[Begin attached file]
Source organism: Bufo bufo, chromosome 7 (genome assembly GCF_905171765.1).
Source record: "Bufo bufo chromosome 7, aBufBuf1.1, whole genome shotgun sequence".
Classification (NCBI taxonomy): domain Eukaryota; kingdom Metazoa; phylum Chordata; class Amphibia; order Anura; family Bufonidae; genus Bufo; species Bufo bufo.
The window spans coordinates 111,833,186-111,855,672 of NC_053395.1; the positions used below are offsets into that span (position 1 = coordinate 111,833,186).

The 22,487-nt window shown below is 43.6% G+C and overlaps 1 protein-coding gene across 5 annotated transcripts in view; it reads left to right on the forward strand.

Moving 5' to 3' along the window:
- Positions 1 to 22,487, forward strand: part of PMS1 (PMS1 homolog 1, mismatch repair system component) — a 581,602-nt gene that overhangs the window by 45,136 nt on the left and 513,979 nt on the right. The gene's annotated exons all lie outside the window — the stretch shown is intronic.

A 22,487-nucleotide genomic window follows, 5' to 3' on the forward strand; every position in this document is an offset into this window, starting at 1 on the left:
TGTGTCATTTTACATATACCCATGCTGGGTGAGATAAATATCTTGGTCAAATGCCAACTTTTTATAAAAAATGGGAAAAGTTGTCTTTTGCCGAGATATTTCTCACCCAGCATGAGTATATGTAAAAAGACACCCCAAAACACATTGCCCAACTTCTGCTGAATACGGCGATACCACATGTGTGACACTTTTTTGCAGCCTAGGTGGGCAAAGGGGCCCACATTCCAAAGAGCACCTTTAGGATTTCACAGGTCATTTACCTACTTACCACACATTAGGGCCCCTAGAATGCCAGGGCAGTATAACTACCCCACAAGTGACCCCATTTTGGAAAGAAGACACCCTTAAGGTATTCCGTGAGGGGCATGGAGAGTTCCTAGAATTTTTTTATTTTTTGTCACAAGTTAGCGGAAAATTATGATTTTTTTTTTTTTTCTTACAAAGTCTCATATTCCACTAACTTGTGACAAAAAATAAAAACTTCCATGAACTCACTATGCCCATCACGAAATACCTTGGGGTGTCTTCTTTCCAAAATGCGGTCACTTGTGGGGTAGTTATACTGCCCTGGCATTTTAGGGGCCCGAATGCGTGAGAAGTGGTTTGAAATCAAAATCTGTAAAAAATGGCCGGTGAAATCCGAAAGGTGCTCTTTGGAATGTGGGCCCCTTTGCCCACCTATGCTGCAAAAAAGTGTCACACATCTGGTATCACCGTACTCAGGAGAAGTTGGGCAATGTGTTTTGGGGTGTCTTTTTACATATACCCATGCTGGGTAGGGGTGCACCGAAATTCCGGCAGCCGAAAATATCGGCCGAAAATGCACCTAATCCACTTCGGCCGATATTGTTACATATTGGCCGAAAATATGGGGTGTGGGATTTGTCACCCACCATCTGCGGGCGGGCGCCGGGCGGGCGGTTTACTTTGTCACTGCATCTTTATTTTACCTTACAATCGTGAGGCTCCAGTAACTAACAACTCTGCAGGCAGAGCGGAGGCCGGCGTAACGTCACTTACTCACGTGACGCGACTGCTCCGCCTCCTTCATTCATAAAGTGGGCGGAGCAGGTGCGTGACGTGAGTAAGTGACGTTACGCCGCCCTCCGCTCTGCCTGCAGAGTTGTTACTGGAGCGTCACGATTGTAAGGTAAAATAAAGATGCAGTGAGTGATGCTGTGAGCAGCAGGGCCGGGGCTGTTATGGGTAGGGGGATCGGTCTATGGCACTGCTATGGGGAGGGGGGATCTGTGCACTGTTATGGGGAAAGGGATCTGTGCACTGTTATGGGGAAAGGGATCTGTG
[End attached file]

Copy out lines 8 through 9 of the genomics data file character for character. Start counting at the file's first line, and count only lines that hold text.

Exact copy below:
A 22,487-nucleotide genomic window follows, 5' to 3' on the forward strand; every position in this document is an offset into this window, starting at 1 on the left:
TGTGTCATTTTACATATACCCATGCTGGGTGAGATAAATATCTTGGTCAAATGCCAACTTTTTATAAAAAATGGGAAAAGTTGTCTTTTGCCGAGATATTTCTCACCCAGCATGAGTATATGTAAAAAGACACCCCAAAACACATTGCCCAACTTCTGCTGAATACGGCGATACCACATGTGTGACACTTTTTTGCAGCCTAGGTGGGCAAAGGGGCCCACATTCCAAAGAGCACCTTTAGGATTTCACAGGTCATTTACCTACTTACCACACATTAGGGCCCCTAGAATGCCAGGGCAGTATAACTACCCCACAAGTGACCCCATTTTGGAAAGAAGACACCCTTAAGGTATTCCGTGAGGGGCATGGAGAGTTCCTAGAATTTTTTTATTTTTTGTCACAAGTTAGCGGAAAATTATGATTTTTTTTTTTTTTCTTACAAAGTCTCATATTCCACTAACTTGTGACAAAAAATAAAAACTTCCATGAACTCACTATGCCCATCACGAAATACCTTGGGGTGTCTTCTTTCCAAAATGCGGTCACTTGTGGGGTAGTTATACTGCCCTGGCATTTTAGGGGCCCGAATGCGTGAGAAGTGGTTTGAAATCAAAATCTGTAAAAAATGGCCGGTGAAATCCGAAAGGTGCTCTTTGGAATGTGGGCCCCTTTGCCCACCTATGCTGCAAAAAAGTGTCACACATCTGGTATCACCGTACTCAGGAGAAGTTGGGCAATGTGTTTTGGGGTGTCTTTTTACATATACCCATGCTGGGTAGGGGTGCACCGAAATTCCGGCAGCCGAAAATATCGGCCGAAAATGCACCTAATCCACTTCGGCCGATATTGTTACATATTGGCCGAAAATATGGGGTGTGGGATTTGTCACCCACCATCTGCGGGCGGGCGCCGGGCGGGCGGTTTACTTTGTCACTGCATCTTTATTTTACCTTACAATCGTGAGGCTCCAGTAACTAACAACTCTGCAGGCAGAGCGGAGGCCGGCGTAACGTCACTTACTCACGTGACGCGACTGCTCCGCCTCCTTCATTCATAAAGTGGGCGGAGCAGGTGCGTGACGTGAGTAAGTGACGTTACGCCGCCCTCCGCTCTGCCTGCAGAGTTGTTACTGGAGCGTCACGATTGTAAGGTAAAATAAAGATGCAGTGAGTGATGCTGTGAGCAGCAGGGCCGGGGCTGTTATGGGTAGGGGGATCGGTCTATGGCACTGCTATGGGGAGGGGGGATCTGTGCACTGTTATGGGGAAAGGGATCTGTGCACTGTTATGGGGAAAGGGATCTGTG